We often saved the best restaurants for lunch rather than dinner. Reservations aren't as necessary so we could be flexible, it was usually less money, and we got to enjoy the long leisurely lunch Italy is famous for. Plus a lot of things are closed at lunchtime anyway.

And learn a little Italian. It makes the experience even more fun!
It is definitely my plan to keep it SLOW. I just want to have an actual VACATION so that I can come back and feel like I did something good for myself (and my husband). I knew not to stick to the touristy stuff which is why I am asking for recommendations and advice here. I do think it is a good idea to get a book so I know what few things I absolutely want to see.

You are all SO awesome and I can't wait to share my experience when I get back.
 

Pandora II

Ideal_Rock
Joined
Aug 3, 2006
Messages
9,613
I lived in Arezzo for 6 years, so here are my top tips:

Places to visit:

Montepulciano - (the Vino Nobile is amazing - I opened a bottle of 1998 from Contucci a few weeks ago and it was well worth waiting the 13 years I've had it for!) Also a very pretty town with a lovely church in the valley below.
Siena
Fiesole - (it's in the hills above Florence and has amazing views and good restaurants)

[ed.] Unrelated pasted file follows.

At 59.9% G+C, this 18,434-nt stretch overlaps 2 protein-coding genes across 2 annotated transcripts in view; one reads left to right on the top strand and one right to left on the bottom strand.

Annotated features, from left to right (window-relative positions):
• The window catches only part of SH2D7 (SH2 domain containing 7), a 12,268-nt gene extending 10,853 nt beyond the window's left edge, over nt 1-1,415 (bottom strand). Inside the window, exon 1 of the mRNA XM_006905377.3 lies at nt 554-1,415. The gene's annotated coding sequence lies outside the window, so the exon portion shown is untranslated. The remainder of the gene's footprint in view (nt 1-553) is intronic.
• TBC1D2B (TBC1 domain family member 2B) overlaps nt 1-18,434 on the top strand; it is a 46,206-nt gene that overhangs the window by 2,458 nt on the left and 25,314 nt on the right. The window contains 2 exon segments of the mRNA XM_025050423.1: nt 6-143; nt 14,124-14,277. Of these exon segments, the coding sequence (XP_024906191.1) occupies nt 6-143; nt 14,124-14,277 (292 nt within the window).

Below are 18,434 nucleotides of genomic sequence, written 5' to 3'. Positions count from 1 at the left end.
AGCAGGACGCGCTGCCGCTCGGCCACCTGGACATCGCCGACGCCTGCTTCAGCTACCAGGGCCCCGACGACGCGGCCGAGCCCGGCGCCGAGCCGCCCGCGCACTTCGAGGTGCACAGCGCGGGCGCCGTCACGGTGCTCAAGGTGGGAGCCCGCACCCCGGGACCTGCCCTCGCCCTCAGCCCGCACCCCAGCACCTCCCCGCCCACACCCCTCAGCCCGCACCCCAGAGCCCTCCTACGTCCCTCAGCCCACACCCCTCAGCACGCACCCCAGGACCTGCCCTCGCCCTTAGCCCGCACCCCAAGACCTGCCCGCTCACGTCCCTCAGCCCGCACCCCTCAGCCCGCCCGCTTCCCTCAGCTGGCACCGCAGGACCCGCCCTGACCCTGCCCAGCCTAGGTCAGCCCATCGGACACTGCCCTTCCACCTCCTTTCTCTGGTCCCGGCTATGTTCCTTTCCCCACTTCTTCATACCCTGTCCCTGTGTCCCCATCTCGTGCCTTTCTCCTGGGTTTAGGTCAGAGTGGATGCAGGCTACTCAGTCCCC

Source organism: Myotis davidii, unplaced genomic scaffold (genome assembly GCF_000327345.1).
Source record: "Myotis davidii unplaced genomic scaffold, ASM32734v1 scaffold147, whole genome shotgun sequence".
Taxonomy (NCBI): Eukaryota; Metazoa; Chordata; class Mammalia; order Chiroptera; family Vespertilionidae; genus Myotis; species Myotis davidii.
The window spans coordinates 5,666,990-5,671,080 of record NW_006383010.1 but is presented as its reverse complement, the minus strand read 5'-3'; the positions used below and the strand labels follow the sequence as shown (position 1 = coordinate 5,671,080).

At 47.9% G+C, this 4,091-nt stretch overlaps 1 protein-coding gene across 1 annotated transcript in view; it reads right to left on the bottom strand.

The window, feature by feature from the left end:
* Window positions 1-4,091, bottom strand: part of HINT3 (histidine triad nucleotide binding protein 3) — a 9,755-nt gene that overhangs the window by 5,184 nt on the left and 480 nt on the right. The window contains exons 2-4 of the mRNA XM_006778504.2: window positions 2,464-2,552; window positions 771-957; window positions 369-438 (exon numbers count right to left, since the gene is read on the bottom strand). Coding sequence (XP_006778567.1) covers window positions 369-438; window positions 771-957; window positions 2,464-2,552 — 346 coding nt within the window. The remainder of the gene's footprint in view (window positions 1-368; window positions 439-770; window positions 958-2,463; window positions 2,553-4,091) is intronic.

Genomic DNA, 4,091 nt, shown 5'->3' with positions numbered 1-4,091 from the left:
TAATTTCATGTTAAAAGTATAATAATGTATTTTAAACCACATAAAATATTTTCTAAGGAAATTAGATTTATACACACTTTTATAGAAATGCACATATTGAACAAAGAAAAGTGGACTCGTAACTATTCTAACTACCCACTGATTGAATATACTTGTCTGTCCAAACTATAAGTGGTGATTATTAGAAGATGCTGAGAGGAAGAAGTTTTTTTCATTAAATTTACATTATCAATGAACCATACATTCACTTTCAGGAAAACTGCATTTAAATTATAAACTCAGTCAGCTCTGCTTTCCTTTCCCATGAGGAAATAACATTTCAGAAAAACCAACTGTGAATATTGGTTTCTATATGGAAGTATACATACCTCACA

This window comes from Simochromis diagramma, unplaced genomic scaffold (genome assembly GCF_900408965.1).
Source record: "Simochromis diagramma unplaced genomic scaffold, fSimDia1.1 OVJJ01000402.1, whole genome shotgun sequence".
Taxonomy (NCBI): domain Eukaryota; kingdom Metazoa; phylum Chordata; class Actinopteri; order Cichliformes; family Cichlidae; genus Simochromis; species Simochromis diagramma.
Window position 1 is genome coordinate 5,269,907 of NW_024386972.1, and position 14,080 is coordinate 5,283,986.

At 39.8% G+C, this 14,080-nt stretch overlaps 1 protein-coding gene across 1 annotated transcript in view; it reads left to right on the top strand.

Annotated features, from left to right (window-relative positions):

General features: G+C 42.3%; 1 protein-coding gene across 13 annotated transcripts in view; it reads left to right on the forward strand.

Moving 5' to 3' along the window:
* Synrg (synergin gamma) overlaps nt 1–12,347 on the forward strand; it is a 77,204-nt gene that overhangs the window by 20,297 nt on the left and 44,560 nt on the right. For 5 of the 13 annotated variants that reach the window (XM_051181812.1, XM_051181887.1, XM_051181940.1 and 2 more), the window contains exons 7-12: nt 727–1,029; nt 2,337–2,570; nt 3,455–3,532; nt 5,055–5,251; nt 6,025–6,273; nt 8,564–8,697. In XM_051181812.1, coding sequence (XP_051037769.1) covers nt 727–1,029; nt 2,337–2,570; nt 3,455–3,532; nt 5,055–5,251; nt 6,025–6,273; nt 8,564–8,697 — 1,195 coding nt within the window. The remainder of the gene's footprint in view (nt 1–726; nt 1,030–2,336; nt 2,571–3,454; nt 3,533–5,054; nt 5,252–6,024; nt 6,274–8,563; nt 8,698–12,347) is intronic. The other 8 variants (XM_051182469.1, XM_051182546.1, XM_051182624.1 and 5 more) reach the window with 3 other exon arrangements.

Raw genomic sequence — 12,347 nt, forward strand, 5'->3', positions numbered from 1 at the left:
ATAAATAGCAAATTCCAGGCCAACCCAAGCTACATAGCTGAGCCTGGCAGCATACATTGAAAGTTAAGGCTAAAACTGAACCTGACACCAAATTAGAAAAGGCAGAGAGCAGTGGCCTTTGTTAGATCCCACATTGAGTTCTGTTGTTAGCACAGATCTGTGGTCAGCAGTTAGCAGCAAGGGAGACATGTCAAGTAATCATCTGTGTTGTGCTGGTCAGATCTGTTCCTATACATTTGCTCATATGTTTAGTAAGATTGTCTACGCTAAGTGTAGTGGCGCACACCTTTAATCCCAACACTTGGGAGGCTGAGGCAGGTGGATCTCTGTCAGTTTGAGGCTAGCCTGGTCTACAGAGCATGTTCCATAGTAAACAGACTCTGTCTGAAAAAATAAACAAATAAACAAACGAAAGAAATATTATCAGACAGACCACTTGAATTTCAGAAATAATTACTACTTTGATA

Cortona
Montalcino - (Brunello wine is one of Italy's greats)
Arezzo - pretty town with a huge antiques market on the first weekend of each month, around 20k people come to this each month (it's the largest - and oldest - in Italy). I used to go to a little restaurant called Osteria dell' Agania a lot when I lived there. The owner is completely mad but they do amazing tagliolini with tartufo - truffles - which I still dream about.

Personally I loathe Florence, but most people want to visit it.

One fun place is Petriolo which is famous for its hot springs. I believe they now have a spa there, but we used to go in the evening to the ones along the riverbank. There's a parking place and you walk down and there are loads of little pools full of hot thermal water in the rocks. The ex-bf and I used to take a bottle of prosecco and plonk ourselves in one of the pools and watch the stars (and the nutters jumping in the river to cool off). The police used to come round every now and then to make sure people weren't running about in the nude (topless is fine but not bottomless) which was quite amusing. Anyway as something a bit different I highly recommend it.

Saturnia is another amazing place if you like hot springs. Have a look on google as it's really hard to describe it in a short sentence or two.

October is a great time of year to go but it will be a bit chilly in the evenings so take a jumper and a coat.